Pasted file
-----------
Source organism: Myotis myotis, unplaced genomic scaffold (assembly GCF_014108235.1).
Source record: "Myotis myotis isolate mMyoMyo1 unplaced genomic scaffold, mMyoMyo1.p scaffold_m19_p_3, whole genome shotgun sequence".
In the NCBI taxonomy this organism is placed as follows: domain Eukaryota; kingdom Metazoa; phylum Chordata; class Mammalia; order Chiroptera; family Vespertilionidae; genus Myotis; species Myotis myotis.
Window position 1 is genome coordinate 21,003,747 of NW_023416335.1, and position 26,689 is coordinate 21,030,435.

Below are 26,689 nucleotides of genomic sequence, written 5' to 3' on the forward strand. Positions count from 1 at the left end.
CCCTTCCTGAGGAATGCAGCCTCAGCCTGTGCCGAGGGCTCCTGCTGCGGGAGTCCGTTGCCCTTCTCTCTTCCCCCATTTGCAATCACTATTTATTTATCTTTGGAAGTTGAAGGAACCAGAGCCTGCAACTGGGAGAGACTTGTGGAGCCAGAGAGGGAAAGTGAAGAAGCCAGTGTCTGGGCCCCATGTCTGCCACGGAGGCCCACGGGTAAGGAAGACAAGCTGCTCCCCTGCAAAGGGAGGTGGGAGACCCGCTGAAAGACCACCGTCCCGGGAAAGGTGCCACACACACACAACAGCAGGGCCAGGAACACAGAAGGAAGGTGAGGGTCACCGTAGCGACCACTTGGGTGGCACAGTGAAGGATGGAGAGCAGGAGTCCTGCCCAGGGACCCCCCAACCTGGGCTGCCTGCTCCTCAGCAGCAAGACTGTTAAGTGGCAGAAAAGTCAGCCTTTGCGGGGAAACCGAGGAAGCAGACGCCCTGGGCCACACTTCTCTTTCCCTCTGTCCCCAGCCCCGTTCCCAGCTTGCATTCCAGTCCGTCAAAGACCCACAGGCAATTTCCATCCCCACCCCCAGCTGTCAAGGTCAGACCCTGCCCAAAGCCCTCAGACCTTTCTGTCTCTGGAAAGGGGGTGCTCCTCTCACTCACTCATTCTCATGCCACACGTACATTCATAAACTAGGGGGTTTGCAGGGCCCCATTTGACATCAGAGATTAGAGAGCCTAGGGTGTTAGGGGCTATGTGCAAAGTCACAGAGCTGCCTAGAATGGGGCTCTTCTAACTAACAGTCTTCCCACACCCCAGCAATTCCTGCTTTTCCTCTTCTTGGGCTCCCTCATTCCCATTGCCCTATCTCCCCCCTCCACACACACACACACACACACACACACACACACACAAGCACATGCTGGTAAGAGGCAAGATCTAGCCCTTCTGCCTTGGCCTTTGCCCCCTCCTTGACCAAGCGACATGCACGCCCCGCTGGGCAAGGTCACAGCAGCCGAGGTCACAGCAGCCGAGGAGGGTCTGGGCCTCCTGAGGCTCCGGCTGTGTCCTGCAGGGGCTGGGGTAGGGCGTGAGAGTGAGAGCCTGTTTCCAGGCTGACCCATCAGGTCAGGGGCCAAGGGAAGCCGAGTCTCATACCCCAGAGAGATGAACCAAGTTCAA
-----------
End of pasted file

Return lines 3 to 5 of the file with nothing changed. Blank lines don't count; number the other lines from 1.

In the NCBI taxonomy this organism is placed as follows: domain Eukaryota; kingdom Metazoa; phylum Chordata; class Mammalia; order Chiroptera; family Vespertilionidae; genus Myotis; species Myotis myotis.
Window position 1 is genome coordinate 21,003,747 of NW_023416335.1, and position 26,689 is coordinate 21,030,435.

Below are 26,689 nucleotides of genomic sequence, written 5' to 3' on the forward strand. Positions count from 1 at the left end.